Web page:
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The Drama of Getting Sick

Updated: Jan 4, 2022

“Getting sick” is such a strange thing to say. We say it when we find ourselves with the sniffles, with the dreaded flu, or when something much more serious crosses our path. It’s kind of an interesting thing to ponder. I can’t speak for everyone of course… but I know that the less serious my condition, like the common cold, the bigger deal I make out of it. I find the obnoxious need to tell everyone that I talk to that I’m just not feeling well. And the more serious the condition, like when I was experiencing some heart issues earlier this summer, the less I wanted people to know. Whenever somebody asked me about it, or how I was feeling I would feel my whole body tense into a massive cringe. I just didn’t want to talk about it.

It's like we want to live on the edge a little, and a little cold gives us just the right amount of drama. But when we experience something that either does, or potentially could drastically alter our lives we can’t take it and long for the comfort of “normalcy” of pre diagnosis. I remember when my mom died, and I fell into a deep, dark depression. I cut everyone out of my life and even dreaded going to church because I didn’t want people coming up to me afterwards asking me how I was doing. I know they meant well, but their sympathy just reminded me that everything was not as it was before.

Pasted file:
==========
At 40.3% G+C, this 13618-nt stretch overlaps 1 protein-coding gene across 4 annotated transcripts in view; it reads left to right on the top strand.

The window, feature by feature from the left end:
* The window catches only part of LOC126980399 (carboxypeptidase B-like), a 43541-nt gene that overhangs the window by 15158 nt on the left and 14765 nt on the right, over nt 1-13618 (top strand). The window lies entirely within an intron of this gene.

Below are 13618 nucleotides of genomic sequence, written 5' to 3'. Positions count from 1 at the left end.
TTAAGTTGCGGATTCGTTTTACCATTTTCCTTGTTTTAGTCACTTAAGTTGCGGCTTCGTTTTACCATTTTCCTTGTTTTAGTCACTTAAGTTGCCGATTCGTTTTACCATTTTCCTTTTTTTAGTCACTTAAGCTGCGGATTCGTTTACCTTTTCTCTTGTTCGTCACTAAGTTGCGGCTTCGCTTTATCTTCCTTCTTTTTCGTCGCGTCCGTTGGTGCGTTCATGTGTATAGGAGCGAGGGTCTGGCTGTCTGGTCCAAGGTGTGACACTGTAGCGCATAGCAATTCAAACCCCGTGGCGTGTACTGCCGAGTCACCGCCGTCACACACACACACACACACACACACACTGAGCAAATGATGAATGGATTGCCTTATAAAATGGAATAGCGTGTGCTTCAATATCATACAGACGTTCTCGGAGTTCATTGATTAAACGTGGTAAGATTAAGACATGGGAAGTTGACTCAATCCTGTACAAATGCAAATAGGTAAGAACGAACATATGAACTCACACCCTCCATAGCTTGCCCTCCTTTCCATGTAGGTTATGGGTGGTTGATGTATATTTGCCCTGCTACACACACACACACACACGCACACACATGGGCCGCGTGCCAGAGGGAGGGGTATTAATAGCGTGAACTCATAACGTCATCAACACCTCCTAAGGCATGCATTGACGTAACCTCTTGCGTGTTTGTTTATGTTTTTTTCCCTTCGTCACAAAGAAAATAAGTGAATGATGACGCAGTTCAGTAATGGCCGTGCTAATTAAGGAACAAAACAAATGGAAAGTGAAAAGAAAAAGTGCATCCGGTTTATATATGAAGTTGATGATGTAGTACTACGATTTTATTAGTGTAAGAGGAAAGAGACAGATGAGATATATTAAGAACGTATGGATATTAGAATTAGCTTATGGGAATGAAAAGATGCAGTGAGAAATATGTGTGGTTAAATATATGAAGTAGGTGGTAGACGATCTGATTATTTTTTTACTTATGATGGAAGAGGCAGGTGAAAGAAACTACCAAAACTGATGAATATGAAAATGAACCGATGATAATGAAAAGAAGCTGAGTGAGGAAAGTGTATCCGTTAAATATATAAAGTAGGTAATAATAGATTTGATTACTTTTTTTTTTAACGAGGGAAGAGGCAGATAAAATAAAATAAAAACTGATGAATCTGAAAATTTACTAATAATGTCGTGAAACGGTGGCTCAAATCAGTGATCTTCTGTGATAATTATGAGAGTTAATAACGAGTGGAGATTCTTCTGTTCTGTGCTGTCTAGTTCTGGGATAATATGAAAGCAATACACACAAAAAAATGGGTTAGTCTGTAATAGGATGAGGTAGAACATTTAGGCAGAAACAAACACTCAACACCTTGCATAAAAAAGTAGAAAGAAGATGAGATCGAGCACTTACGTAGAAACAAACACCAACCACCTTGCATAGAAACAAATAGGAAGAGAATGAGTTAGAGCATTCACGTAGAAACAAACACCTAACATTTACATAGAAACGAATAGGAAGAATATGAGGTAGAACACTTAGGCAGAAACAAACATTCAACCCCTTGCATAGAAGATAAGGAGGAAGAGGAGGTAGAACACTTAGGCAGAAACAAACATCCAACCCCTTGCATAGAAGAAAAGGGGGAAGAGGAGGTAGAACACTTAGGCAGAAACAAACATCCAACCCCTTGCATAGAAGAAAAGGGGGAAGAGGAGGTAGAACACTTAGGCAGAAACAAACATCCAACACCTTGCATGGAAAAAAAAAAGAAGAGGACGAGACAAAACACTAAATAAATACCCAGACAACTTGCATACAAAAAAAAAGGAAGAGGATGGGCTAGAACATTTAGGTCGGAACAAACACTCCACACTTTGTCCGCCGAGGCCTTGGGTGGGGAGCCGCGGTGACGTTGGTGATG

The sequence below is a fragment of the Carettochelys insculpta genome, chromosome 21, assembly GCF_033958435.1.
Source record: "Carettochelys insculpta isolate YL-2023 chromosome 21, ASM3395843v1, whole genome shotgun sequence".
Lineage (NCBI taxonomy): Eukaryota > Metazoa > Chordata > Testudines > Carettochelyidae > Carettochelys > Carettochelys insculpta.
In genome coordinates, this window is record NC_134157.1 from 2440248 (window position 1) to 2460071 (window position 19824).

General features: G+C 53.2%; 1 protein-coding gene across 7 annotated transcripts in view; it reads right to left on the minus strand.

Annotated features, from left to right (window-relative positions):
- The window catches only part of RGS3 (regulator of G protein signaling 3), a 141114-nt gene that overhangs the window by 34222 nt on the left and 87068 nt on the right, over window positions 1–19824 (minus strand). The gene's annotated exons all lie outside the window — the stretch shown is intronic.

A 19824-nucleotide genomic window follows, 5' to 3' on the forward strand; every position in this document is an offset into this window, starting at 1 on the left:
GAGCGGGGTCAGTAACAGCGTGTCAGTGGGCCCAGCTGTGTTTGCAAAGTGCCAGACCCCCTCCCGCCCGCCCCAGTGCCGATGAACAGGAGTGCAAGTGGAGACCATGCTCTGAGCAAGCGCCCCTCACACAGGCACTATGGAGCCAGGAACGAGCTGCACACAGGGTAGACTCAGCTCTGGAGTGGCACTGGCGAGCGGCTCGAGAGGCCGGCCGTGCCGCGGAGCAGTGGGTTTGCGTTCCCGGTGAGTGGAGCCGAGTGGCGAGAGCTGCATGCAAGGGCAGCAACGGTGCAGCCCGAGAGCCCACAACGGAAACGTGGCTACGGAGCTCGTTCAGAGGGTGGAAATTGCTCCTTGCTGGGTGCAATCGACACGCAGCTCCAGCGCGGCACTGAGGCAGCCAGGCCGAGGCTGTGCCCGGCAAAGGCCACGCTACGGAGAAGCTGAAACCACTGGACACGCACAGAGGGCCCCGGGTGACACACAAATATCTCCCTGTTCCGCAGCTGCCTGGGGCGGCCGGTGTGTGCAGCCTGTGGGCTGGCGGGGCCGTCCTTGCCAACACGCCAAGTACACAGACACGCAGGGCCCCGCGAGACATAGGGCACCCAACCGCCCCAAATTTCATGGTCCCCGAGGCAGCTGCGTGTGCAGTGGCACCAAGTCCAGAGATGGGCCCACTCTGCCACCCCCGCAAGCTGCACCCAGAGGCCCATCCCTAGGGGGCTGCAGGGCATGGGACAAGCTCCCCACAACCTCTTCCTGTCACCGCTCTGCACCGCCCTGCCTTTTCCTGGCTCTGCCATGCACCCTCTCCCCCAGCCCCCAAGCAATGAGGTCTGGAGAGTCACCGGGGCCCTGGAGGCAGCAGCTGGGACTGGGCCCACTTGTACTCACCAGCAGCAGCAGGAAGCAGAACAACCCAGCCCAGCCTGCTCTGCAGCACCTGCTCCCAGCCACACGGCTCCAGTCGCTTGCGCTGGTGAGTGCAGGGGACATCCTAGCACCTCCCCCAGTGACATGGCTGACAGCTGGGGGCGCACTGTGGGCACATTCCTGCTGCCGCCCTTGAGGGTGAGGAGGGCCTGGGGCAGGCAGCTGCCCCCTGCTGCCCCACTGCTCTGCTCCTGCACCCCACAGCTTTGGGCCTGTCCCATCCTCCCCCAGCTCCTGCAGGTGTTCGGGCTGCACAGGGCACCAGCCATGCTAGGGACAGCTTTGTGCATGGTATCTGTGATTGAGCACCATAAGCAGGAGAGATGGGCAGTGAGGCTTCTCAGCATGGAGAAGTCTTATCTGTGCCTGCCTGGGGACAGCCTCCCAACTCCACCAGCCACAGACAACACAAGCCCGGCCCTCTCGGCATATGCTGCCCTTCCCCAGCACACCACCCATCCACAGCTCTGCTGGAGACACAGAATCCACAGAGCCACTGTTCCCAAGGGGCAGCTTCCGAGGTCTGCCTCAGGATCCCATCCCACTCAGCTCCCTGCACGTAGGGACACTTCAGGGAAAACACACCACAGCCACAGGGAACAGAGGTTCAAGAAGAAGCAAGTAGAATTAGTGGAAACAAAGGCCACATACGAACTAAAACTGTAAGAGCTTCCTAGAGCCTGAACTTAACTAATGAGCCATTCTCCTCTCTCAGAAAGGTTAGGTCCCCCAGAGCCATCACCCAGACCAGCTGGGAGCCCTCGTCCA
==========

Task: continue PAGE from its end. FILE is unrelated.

I’m pondering this because I was thinking about what to say when visiting the sick, as it is one of the corporal works of mercy. I struggle with this one because I never know what to say! I never know what to do, and I always feel so awkward! But there I go again overthinking it. I don’t know how long you have been following our blog here, but the second post I ever wrote was about “just being.”

To just be is the state we should be in when visiting the sick! Let the sick one lead. Maybe they want to talk about their illness, but maybe they don’t. Maybe they want to just small talk, then go ahead and talk about the weather. That may be their only experience of normalcy that day. Just be sure to keep it positive! Your smile can make a huge impact in their recovery.

Chances are, all of us have or will “get sick”. That means that we will also have the chance to care for and visit so many of our family members and friends. This might look like making them chicken noodle soup when they have the flu, eating popcorn and watching a favorite movie when they are struggling with depression, or holding their hand silently while they lay in a hospital bed. Just remember to be kind to them and respect them in a way that doesn’t make them feel ashamed or embarrassed. Jesus Christ is the Master Healer. As is the case with all of the works of mercy, praying for our dear ones is the most powerful thing we can do.

Until next time my dear friends- your sister in Christ,


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